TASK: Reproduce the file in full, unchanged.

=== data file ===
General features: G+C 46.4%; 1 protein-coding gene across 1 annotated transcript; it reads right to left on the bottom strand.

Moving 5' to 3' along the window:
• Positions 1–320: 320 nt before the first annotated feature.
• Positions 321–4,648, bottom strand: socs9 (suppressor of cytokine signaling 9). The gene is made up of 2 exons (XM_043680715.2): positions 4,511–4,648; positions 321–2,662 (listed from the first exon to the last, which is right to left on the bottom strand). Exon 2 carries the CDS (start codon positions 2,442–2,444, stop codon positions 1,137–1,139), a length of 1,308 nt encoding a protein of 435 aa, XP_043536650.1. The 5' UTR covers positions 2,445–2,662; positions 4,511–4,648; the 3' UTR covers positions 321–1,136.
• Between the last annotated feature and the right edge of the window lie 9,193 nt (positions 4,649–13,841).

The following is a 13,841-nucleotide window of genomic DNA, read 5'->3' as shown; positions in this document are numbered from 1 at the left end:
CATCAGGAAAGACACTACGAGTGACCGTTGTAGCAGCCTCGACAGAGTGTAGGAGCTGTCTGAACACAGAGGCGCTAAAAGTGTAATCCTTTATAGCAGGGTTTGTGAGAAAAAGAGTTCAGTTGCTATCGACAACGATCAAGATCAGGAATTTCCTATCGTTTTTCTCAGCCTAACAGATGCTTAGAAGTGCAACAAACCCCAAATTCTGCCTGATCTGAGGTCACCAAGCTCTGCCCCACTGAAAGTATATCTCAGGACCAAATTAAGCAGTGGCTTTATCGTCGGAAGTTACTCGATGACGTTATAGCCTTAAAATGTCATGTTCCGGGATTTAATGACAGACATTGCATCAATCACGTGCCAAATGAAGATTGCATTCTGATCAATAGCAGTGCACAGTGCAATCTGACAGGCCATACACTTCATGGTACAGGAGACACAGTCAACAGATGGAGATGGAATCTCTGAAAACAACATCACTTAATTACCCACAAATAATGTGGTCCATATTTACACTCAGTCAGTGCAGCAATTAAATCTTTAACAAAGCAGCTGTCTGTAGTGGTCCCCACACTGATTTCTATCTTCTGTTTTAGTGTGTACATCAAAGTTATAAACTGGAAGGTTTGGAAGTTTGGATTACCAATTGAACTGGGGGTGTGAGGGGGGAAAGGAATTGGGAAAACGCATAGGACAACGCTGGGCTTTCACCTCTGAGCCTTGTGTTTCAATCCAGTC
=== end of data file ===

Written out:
General features: G+C 46.4%; 1 protein-coding gene across 1 annotated transcript; it reads right to left on the bottom strand.

Moving 5' to 3' along the window:
• Positions 1–320: 320 nt before the first annotated feature.
• Positions 321–4,648, bottom strand: socs9 (suppressor of cytokine signaling 9). The gene is made up of 2 exons (XM_043680715.2): positions 4,511–4,648; positions 321–2,662 (listed from the first exon to the last, which is right to left on the bottom strand). Exon 2 carries the CDS (start codon positions 2,442–2,444, stop codon positions 1,137–1,139), a length of 1,308 nt encoding a protein of 435 aa, XP_043536650.1. The 5' UTR covers positions 2,445–2,662; positions 4,511–4,648; the 3' UTR covers positions 321–1,136.
• Between the last annotated feature and the right edge of the window lie 9,193 nt (positions 4,649–13,841).

The following is a 13,841-nucleotide window of genomic DNA, read 5'->3' as shown; positions in this document are numbered from 1 at the left end:
CATCAGGAAAGACACTACGAGTGACCGTTGTAGCAGCCTCGACAGAGTGTAGGAGCTGTCTGAACACAGAGGCGCTAAAAGTGTAATCCTTTATAGCAGGGTTTGTGAGAAAAAGAGTTCAGTTGCTATCGACAACGATCAAGATCAGGAATTTCCTATCGTTTTTCTCAGCCTAACAGATGCTTAGAAGTGCAACAAACCCCAAATTCTGCCTGATCTGAGGTCACCAAGCTCTGCCCCACTGAAAGTATATCTCAGGACCAAATTAAGCAGTGGCTTTATCGTCGGAAGTTACTCGATGACGTTATAGCCTTAAAATGTCATGTTCCGGGATTTAATGACAGACATTGCATCAATCACGTGCCAAATGAAGATTGCATTCTGATCAATAGCAGTGCACAGTGCAATCTGACAGGCCATACACTTCATGGTACAGGAGACACAGTCAACAGATGGAGATGGAATCTCTGAAAACAACATCACTTAATTACCCACAAATAATGTGGTCCATATTTACACTCAGTCAGTGCAGCAATTAAATCTTTAACAAAGCAGCTGTCTGTAGTGGTCCCCACACTGATTTCTATCTTCTGTTTTAGTGTGTACATCAAAGTTATAAACTGGAAGGTTTGGAAGTTTGGATTACCAATTGAACTGGGGGTGTGAGGGGGGAAAGGAATTGGGAAAACGCATAGGACAACGCTGGGCTTTCACCTCTGAGCCTTGTGTTTCAATCCAGTC